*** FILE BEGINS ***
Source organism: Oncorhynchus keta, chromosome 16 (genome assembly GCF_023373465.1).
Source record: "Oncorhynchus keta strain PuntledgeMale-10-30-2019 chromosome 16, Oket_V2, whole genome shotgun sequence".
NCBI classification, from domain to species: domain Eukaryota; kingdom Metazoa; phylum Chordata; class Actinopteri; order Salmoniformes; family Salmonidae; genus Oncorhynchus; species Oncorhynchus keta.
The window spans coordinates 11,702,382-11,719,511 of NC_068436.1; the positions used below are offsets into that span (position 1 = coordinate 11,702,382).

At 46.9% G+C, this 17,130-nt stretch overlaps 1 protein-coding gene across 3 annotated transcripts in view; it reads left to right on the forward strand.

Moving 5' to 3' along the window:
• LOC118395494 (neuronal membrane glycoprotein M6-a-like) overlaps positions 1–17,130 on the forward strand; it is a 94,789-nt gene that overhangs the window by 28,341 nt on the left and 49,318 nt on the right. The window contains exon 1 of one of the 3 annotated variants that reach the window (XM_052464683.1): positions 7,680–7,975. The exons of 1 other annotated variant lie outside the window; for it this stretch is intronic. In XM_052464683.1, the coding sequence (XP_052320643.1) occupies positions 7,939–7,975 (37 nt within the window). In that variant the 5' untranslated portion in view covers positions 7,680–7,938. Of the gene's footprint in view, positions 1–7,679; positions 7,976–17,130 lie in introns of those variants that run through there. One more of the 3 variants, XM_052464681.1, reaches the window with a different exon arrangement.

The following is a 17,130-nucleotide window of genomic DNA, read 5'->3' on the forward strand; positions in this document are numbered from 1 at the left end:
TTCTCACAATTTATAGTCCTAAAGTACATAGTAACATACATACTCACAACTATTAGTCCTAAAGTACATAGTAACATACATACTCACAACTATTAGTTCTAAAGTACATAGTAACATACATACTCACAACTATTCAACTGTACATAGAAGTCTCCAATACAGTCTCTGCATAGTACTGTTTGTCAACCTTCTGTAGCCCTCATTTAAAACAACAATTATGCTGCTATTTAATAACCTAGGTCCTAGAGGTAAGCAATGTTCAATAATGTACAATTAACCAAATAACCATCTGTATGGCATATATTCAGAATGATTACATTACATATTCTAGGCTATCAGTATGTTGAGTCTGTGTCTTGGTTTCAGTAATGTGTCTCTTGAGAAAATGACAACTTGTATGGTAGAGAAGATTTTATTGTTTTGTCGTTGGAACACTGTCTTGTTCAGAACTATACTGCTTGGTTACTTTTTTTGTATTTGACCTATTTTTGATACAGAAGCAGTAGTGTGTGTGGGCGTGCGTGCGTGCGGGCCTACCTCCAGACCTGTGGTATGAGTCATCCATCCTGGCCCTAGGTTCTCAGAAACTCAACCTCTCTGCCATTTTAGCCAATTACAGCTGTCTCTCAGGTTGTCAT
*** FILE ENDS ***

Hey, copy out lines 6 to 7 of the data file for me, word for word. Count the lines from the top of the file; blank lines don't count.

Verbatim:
Moving 5' to 3' along the window:
• LOC118395494 (neuronal membrane glycoprotein M6-a-like) overlaps positions 1–17,130 on the forward strand; it is a 94,789-nt gene that overhangs the window by 28,341 nt on the left and 49,318 nt on the right. The window contains exon 1 of one of the 3 annotated variants that reach the window (XM_052464683.1): positions 7,680–7,975. The exons of 1 other annotated variant lie outside the window; for it this stretch is intronic. In XM_052464683.1, the coding sequence (XP_052320643.1) occupies positions 7,939–7,975 (37 nt within the window). In that variant the 5' untranslated portion in view covers positions 7,680–7,938. Of the gene's footprint in view, positions 1–7,679; positions 7,976–17,130 lie in introns of those variants that run through there. One more of the 3 variants, XM_052464681.1, reaches the window with a different exon arrangement.